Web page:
ACKNOWLEDGMENTS

We wish to express our appreciation to Christopher Dix for his assistance in editing this manuscript.

Footnotes

Peer reviewer: Dr. Antonello Trecca, Digestive Endoscopy, Usi Group, Via Machiavelli 22, 00184 Rome, Italy

S- Editor Gou SX L- Editor Webster JR E- Editor Zhang DN

References
1.  Gotoda T, Yamamoto H, Soetikno RM. Endoscopic submucosal dissection of early gastric cancer. J Gastroenterol. 2006;41:929-942.  [PubMed]  [DOI]
2.  Oda I, Gotoda T, Hamanaka H, Eguchi T, Saito Y, Matsuda T, Bhandari P, Emura F, Saito D, Ono H. Endoscopic submucosal dissection for early gastric cancer: technical feasibility, operation time and complications from a large consecutive series. Dig Endosc. 2005;17:54-58.  [PubMed]  [DOI]
3.  Onozato Y, Ishihara H, Iizuka H, Sohara N, Kakizaki S, Okamura S, Mori M. Endoscopic submucosal dissection for early gastric cancers and large flat adenomas. Endoscopy. 2006;38:980-986.  [PubMed]  [DOI]
4.  Imagawa A, Okada H, Kawahara Y, Takenaka R, Kato J, Kawamoto H, Fujiki S, Takata R, Yoshino T, Shiratori Y. Endoscopic submucosal dissection for early gastric cancer: results and degrees of technical difficulty as well as success. Endoscopy. 2006;38:987-990.  [PubMed]  [DOI]
5.  Kakushima N, Fujishiro M, Kodashima S, Muraki Y, Tateishi A, Omata M. A learning curve for endoscopic submucosal dissection of gastric epithelial neoplasms. Endoscopy. 2006;38:991-995.  [PubMed]  [DOI]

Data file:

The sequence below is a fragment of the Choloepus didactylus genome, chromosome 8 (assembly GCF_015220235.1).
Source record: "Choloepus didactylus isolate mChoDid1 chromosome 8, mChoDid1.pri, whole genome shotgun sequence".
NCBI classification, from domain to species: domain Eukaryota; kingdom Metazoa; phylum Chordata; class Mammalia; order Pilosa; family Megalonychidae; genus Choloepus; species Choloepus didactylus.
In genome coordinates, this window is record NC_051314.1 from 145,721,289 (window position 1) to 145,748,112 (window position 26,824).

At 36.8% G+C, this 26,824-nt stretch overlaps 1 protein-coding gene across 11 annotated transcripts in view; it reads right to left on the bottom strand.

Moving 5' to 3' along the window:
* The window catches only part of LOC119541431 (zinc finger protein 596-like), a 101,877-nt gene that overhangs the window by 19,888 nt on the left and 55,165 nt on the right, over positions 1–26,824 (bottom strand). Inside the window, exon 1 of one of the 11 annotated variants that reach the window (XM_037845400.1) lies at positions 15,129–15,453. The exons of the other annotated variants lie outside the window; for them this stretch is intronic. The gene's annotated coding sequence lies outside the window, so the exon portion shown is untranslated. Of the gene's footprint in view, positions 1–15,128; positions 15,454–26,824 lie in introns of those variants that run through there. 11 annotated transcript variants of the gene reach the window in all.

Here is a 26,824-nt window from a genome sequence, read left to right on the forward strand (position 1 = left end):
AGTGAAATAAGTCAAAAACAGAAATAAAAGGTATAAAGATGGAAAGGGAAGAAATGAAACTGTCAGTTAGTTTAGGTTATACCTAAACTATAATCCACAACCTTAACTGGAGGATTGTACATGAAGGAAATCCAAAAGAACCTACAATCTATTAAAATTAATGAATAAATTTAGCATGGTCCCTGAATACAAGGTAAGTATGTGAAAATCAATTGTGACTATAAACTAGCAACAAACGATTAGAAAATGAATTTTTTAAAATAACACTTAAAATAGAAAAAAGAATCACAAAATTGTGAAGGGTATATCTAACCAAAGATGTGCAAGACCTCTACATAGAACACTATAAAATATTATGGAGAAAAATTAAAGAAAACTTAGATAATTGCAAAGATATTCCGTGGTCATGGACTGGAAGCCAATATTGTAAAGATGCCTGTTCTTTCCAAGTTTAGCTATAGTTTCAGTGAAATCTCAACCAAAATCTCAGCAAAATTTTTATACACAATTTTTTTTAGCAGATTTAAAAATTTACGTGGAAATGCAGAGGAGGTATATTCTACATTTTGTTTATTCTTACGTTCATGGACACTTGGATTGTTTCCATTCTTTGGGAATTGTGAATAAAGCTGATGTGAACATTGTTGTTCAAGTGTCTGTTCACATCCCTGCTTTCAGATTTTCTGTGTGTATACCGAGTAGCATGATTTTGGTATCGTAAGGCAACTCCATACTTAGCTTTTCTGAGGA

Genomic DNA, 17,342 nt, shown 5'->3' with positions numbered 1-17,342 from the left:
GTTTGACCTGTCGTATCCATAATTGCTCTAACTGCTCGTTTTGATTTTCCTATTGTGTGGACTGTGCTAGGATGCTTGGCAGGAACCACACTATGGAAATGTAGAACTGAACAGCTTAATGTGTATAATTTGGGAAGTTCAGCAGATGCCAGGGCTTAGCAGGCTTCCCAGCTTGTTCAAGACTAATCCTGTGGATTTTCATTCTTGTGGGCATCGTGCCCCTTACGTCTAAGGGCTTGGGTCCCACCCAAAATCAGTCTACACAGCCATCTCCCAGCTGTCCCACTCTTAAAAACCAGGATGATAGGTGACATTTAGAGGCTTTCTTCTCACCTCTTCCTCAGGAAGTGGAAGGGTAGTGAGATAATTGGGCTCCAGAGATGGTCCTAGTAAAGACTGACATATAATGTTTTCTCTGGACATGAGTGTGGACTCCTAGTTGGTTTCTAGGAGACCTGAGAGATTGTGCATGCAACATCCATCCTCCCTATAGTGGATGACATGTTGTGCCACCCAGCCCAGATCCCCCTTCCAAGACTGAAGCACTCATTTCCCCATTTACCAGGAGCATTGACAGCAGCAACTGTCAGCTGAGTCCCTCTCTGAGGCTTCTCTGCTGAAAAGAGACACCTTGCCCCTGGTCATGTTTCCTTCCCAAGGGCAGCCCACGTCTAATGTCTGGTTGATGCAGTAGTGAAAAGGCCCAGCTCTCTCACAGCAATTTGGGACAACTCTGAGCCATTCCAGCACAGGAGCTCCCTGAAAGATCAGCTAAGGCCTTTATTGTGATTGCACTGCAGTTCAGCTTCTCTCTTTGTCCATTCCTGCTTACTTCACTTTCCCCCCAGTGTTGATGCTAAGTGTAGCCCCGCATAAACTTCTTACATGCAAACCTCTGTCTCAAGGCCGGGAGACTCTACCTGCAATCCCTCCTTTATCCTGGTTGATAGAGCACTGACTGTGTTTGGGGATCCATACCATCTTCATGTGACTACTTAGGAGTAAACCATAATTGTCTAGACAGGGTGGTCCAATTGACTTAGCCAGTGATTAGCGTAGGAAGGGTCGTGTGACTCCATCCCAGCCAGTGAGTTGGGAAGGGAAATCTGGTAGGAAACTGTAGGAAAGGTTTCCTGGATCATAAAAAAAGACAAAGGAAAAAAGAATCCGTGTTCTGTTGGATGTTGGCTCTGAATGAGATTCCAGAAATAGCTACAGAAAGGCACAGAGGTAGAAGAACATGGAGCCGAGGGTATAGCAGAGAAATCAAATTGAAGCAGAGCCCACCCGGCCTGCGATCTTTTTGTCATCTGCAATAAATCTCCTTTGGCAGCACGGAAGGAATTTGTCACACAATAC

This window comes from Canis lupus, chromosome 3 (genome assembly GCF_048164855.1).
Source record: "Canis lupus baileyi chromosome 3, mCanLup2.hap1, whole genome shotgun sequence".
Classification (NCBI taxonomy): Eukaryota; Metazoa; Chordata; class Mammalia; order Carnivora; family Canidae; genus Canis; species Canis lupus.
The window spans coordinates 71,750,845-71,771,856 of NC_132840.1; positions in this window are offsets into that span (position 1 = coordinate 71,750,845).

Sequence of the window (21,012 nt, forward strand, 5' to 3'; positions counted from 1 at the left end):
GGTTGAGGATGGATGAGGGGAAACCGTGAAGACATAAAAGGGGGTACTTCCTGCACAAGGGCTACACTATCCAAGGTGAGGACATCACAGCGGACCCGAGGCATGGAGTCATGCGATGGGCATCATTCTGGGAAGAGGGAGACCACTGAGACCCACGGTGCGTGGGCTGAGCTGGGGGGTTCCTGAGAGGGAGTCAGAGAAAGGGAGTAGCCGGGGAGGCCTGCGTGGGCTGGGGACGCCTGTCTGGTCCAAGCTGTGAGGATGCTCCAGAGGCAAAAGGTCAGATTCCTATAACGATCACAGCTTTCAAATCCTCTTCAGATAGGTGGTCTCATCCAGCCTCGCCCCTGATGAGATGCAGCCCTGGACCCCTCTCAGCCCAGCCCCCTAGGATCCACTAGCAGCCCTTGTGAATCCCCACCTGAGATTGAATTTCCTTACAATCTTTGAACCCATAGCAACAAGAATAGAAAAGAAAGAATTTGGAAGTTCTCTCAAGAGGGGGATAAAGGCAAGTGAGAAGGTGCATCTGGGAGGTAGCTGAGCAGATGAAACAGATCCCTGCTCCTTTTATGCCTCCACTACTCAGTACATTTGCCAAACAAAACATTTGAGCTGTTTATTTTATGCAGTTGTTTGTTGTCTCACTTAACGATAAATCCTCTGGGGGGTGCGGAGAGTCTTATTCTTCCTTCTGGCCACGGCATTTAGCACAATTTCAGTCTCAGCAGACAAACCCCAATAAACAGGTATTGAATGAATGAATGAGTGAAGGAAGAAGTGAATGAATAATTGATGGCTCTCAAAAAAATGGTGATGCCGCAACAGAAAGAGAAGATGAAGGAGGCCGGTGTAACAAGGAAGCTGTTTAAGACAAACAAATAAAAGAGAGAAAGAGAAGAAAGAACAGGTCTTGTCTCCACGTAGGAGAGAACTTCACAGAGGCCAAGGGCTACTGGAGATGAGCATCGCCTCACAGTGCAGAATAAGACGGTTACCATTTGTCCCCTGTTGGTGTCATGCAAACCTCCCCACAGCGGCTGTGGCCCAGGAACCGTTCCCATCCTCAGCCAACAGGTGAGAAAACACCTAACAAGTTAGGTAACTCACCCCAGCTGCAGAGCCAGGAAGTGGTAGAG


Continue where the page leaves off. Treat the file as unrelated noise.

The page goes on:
6.  Oda I, Saito D, Tada M, Iishi H, Tanabe S, Oyama T, Doi T, Otani Y, Fujisaki J, Ajioka Y. A multicenter retrospective study of endoscopic resection for early gastric cancer. Gastric Cancer. 2006;9:262-270.  [PubMed]  [DOI]
7.  Isomoto H, Shikuwa S, Yamaguchi N, Fukuda E, Ikeda K, Nishiyama H, Ohnita K, Mizuta Y, Shiozawa J, Kohno S. Endoscopic submucosal dissection for early gastric cancer: a large-scale feasibility study. Gut. 2009;58:331-336.  [PubMed]  [DOI]
8.  Minami S, Gotoda T, Ono H, Oda I, Hamanaka H. Complete endoscopic closure of gastric perforation induced by endoscopic resection of early gastric cancer using endoclips can prevent surgery (with video). Gastrointest Endosc. 2006;63:596-601.  [PubMed]  [DOI]
9.  Yokoi C, Gotoda T, Hamanaka H, Oda I. Endoscopic submucosal dissection allows curative resection of locally recurrent early gastric cancer after prior endoscopic mucosal resection. Gastrointest Endosc. 2006;64:212-218.  [PubMed]  [DOI]